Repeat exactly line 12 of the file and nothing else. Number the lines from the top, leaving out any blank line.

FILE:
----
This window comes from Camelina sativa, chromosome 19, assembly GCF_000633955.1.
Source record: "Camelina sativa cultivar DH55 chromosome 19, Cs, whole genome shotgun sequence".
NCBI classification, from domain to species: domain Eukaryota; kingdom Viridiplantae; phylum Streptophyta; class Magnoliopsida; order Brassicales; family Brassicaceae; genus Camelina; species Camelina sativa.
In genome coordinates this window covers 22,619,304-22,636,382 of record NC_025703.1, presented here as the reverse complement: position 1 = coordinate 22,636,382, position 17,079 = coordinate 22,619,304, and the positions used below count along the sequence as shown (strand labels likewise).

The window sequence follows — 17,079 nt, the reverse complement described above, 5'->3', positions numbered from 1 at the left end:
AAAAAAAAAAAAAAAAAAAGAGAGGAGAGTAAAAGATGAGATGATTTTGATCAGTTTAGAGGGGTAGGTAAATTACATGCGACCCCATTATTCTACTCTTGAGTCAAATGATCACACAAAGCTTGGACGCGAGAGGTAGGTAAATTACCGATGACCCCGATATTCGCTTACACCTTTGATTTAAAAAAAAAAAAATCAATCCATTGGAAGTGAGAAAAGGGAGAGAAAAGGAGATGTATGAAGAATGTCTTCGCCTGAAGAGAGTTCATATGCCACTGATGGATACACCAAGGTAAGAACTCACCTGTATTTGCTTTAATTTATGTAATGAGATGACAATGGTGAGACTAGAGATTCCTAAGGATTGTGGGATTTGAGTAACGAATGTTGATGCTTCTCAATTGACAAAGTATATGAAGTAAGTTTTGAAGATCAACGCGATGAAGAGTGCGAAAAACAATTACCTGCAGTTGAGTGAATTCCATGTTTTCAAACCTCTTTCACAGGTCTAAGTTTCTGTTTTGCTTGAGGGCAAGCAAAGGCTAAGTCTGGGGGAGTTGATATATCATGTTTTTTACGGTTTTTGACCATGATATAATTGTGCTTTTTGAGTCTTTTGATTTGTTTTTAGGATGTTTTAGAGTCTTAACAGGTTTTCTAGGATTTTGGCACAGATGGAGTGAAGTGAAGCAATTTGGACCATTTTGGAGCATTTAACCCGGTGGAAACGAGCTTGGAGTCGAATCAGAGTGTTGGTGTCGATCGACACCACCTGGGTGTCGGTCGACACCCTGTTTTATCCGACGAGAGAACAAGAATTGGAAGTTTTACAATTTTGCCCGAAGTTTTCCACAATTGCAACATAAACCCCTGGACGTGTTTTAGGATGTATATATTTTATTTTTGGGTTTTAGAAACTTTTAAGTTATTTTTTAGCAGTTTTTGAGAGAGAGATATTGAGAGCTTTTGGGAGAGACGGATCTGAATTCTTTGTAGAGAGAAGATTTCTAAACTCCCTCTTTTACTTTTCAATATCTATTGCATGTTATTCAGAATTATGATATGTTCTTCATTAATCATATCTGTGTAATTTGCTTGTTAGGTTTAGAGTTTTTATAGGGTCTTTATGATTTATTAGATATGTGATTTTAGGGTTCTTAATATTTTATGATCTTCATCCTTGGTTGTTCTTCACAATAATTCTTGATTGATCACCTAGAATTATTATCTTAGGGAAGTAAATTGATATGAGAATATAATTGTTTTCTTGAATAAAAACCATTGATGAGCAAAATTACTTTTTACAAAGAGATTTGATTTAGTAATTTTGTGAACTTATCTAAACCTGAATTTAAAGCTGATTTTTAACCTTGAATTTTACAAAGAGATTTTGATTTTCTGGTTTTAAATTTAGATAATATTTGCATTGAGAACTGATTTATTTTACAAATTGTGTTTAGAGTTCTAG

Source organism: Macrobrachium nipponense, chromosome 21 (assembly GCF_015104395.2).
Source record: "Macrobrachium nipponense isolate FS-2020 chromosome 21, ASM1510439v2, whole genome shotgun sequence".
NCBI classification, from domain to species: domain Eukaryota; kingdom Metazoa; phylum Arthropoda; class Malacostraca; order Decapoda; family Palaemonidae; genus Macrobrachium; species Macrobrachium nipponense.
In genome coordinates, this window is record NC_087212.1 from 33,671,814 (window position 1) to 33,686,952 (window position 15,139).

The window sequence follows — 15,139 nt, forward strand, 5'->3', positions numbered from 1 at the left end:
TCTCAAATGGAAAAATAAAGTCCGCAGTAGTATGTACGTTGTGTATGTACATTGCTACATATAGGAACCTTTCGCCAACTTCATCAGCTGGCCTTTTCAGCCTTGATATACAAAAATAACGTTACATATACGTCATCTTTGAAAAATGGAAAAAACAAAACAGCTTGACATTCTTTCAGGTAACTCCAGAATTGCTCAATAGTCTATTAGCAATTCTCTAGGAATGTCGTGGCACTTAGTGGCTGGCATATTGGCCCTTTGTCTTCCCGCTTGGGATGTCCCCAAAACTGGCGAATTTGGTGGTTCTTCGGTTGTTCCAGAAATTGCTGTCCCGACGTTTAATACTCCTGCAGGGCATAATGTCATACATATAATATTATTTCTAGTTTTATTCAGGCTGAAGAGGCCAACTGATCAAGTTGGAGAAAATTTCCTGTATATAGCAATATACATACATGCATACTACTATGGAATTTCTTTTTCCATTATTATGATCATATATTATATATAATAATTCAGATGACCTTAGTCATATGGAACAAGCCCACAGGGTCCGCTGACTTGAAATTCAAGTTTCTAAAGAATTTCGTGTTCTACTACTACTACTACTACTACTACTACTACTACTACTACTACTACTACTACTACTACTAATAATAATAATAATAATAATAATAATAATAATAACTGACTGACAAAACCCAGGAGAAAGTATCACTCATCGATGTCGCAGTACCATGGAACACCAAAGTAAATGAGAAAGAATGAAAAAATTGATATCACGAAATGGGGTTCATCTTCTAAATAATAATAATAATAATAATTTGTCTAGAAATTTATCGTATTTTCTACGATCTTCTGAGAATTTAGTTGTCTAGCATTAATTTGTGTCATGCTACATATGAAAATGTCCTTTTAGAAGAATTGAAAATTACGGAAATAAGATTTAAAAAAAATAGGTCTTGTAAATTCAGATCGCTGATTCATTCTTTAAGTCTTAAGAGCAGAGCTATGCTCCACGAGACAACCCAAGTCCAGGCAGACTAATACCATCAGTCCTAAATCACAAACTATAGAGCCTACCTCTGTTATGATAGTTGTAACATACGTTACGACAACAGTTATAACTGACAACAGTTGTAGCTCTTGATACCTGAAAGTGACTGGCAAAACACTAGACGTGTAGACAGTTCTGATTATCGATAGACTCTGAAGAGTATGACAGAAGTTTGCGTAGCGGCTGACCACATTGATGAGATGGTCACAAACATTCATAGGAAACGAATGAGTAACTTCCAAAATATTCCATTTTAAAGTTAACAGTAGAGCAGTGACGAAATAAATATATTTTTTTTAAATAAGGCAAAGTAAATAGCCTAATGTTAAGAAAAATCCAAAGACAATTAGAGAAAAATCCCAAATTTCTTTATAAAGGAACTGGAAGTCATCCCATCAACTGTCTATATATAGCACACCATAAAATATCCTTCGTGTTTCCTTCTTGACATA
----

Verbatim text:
TCTCAAATGGAAAAATAAAGTCCGCAGTAGTATGTACGTTGTGTATGTACATTGCTACATATAGGAACCTTTCGCCAACTTCATCAGCTGGCCTTTTCAGCCTTGATATACAAAAATAACGTTACATATACGTCATCTTTGAAAAATGGAAAAAACAAAACAGCTTGACATTCTTTCAGGTAACTCCAGAATTGCTCAATAGTCTATTAGCAATTCTCTAGGAATGTCGTGGCACTTAGTGGCTGGCATATTGGCCCTTTGTCTTCCCGCTTGGGATGTCCCCAAAACTGGCGAATTTGGTGGTTCTTCGGTTGTTCCAGAAATTGCTGTCCCGACGTTTAATACTCCTGCAGGGCATAATGTCATACATATAATATTATTTCTAGTTTTATTCAGGCTGAAGAGGCCAACTGATCAAGTTGGAGAAAATTTCCTGTATATAGCAATATACATACATGCATACTACTATGGAATTTCTTTTTCCATTATTATGATCATATATTATATATAATAATTCAGATGACCTTAGTCATATGGAACAAGCCCACAGGGTCCGCTGACTTGAAATTCAAGTTTCTAAAGAATTTCGTGTTCTACTACTACTACTACTACTACTACTACTACTACTACTACTACTACTACTACTACTACTAATAATAATAATAATAATAATAATAATAATAATAACTGACTGACAAAACCCAGGAGAAAGTATCACTCATCGATGTCGCAGTACCATGGAACACCAAAGTAAATGAGAAAGAATGAAAAAATTGATATCACGAAATGGGGTTCATCTTCTAAATAATAATAATAATAATAATTTGTCTAGAAATTTATCGTATTTTCTACGATCTTCTGAGAATTTAGTTGTCTAGCATTAATTTGTGTCATGCTACATATGAAAATGTCCTTTTAGAAGAATTGAAAATTACGGAAATAAGATTTAAAAAAAATAGGTCTTGTAAATTCAGATCGCTGATTCATTCTTTAAGTCTTAAGAGCAGAGCTATGCTCCACGAGACAACCCAAGTCCAGGCAGACTAATACCATCAGTCCTAAATCACAAACTATAGAGCCTACCTCTGTTATGATAGTTGTAACATACGTTACGACAACAGTTATAACTGACAACAGTTGTAGCTCTTGATACCTGAAAGTGACTGGCAAAACACTAGACGTGTAGACAGTTCTGATTATCGATAGACTCTGAAGAGTATGACAGAAGTTTGCGTAGCGGCTGACCACATTGATGAGATGGTCACAAACATTCATAGGAAACGAATGAGTAACTTCCAAAATATTCCATTTTAAAGTTAACAGTAGAGCAGTGACGAAATAAATATATTTTTTTTAAATAAGGCAAAGTAAATAGCCTAATGTTAAGAAAAATCCAAAGACAATTAGAGAAAAATCCCAAATTTCTTTATAAAGGAACTGGAAGTCATCCCATCAACTGTCTATATATAGCACACCATAAAATATCCTTCGTGTTTCCTTCTTGACATA